Years later, a sidewalk volunteer in Chicago handed the young actor a Gideon Bible and something clicked. Today, he lives a private life with his wife and three children, but he never hides the fact that he teaches children's Sunday school.

As he told Rolling Stone last year: "From a doctrinal point of view or a dogmatic point of view or a strictly Catholic adherent point of view, I'm the first to say that I talk a good game, but I don't know how good I am about it in practice. I saw how my mother's faith was very valuable to her and valuable to my brothers and sisters, and I'm moved by the words of Christ, and I'll leave it at that."

But there is more to Colbert's faith, and his theology, than that, said Houdek. For starters, a Jesuit serves as the show's chaplain.

"There is evidence of his faith all through his work, if you know what to look for," she said. "This is what makes him so unique, in the extremely secular world in which he is working -- Comedy Central. Yet he keeps doing what he does night after night, because he never comes off as preachy."

'Lost' in the eternal lite

When describing the mysterious concept called purgatory, the Catechism of the Catholic Church starts with the basics. "All who die in God's grace and friendship, but still imperfectly purified, are indeed assured of their eternal salvation; but after death they undergo purification, so as to achieve the holiness necessary to enter the joy of heaven," the text states. "The Church gives the name Purgatory to this final purification. ... The tradition of the Church, by reference to certain texts of Scripture, speaks of a cleansing fire."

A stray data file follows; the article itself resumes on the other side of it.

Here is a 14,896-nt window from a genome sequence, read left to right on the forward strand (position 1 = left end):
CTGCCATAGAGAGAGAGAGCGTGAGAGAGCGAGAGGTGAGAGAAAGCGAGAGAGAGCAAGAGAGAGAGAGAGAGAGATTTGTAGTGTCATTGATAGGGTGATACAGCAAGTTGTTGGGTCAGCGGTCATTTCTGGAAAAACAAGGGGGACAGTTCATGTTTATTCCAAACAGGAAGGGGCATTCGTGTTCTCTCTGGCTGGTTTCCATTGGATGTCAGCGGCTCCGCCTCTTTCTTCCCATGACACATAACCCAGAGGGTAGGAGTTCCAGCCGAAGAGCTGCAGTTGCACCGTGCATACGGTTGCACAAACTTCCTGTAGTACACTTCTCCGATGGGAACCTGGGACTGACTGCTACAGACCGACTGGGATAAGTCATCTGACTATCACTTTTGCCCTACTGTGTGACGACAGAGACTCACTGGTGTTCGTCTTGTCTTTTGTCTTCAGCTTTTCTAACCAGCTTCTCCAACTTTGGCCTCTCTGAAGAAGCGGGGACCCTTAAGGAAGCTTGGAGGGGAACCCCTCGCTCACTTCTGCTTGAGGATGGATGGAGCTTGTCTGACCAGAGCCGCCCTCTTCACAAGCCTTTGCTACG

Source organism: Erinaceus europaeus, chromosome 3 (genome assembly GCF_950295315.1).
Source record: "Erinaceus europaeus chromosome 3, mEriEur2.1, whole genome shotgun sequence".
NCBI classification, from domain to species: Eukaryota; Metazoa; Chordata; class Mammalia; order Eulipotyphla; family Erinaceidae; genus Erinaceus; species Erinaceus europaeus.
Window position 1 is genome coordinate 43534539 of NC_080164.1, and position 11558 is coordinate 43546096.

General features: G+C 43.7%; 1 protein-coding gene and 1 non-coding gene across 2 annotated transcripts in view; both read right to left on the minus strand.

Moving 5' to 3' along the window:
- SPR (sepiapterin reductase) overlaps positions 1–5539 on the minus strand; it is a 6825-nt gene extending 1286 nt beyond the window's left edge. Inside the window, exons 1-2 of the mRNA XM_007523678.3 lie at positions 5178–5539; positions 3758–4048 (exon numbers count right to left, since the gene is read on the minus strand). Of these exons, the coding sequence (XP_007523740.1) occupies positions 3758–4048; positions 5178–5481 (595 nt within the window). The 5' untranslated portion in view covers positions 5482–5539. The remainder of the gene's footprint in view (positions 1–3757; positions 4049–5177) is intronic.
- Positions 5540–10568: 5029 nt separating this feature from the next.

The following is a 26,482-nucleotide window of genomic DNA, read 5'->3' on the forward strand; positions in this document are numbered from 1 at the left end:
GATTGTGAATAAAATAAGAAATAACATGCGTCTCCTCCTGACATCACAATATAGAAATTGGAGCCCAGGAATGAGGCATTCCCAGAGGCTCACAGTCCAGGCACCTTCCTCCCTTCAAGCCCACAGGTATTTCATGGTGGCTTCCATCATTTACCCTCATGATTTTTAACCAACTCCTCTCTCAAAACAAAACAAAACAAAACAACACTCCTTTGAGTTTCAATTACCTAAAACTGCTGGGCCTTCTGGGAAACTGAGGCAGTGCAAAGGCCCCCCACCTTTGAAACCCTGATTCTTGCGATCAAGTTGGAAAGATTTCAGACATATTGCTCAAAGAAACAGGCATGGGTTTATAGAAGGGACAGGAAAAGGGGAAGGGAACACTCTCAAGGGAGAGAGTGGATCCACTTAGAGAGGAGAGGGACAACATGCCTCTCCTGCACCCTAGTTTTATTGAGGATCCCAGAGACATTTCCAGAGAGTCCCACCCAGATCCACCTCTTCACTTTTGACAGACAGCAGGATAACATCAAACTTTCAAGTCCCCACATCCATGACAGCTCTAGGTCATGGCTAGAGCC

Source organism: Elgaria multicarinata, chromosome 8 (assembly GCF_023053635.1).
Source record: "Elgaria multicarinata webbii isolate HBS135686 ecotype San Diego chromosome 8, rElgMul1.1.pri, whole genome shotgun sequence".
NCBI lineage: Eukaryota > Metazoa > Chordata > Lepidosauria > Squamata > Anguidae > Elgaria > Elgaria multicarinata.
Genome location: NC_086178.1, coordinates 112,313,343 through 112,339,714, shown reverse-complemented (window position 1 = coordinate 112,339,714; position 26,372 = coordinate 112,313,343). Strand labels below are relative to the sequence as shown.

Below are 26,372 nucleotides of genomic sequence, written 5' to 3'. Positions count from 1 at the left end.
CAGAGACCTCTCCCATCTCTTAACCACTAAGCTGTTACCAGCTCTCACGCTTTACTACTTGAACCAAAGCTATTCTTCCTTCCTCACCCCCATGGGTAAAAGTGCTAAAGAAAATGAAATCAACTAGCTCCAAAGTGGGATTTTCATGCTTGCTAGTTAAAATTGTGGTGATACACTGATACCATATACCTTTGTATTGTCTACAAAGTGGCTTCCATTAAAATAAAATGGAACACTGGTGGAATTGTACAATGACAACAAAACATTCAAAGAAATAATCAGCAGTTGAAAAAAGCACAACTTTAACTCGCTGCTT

Alas, any distressed "Lost" viewers who rushed to the Vatican website after the show's finale found no insights about the smoke monster, the Dharma Initiative, that mysterious "4 8 15 16 23 42" sequence or why the fate of the world depended on a pool of light on one very strange island.

At least one member of the U.S. Catholic hierarchy has owned up to being tuned into the "Lost" phenomenon from the beginning. At the end, all Archbishop John J. Myers of Newark could do was understate the obvious.

"I've enjoyed the series, considering it to be akin to science fiction," he noted, reacting to the raging debates about the religious symbols and language that dominated the final moments. "While the Catholic Church does believe in Purgatory, I'm not sure that the series presents an accurate understanding of our beliefs."

Before the finale, the scribes who had been running "Lost" -- Damon Lindelof and Carlton Cuse -- said their creation would end by focusing on how the Oceanic Flight 815 survivors answered ultimate questions about the wounds, conflicts and sins in their pasts. The key word, they agreed, was "redemption." All of that pain and suffering had a purpose.

The final episode blended together lots of vague theology, philosophy, pop psychology, religious symbols and references to popular books and movies. Think of it as "Our Town" meets "The Sixth Sense," with dashes of "Ghost," "Field of Dreams," "It's a Wonderful Life" and, at the last minute, a comforting nod to "All Dogs Go to Heaven."

After years of flashing back and forth in time, the final year's action centered on events in two parallel time sequences -- the climactic battle to determine the island's fate and a purgatorial "sideways" timeline in which the characters gained insights into their troubled lives, before and after the fateful crash.

At the end, the castaways gathered in a church sanctuary for one last group hug before entering eternity -- an ocean of bright light outside the exit doors. The big chat explaining these final events -- reuniting the show's Christ figure, Jack Shephard, with his father, Christian Shephard -- was lit by a stained-glass window containing symbols of Christianity, Judaism, Islam, Hinduism and Buddhism.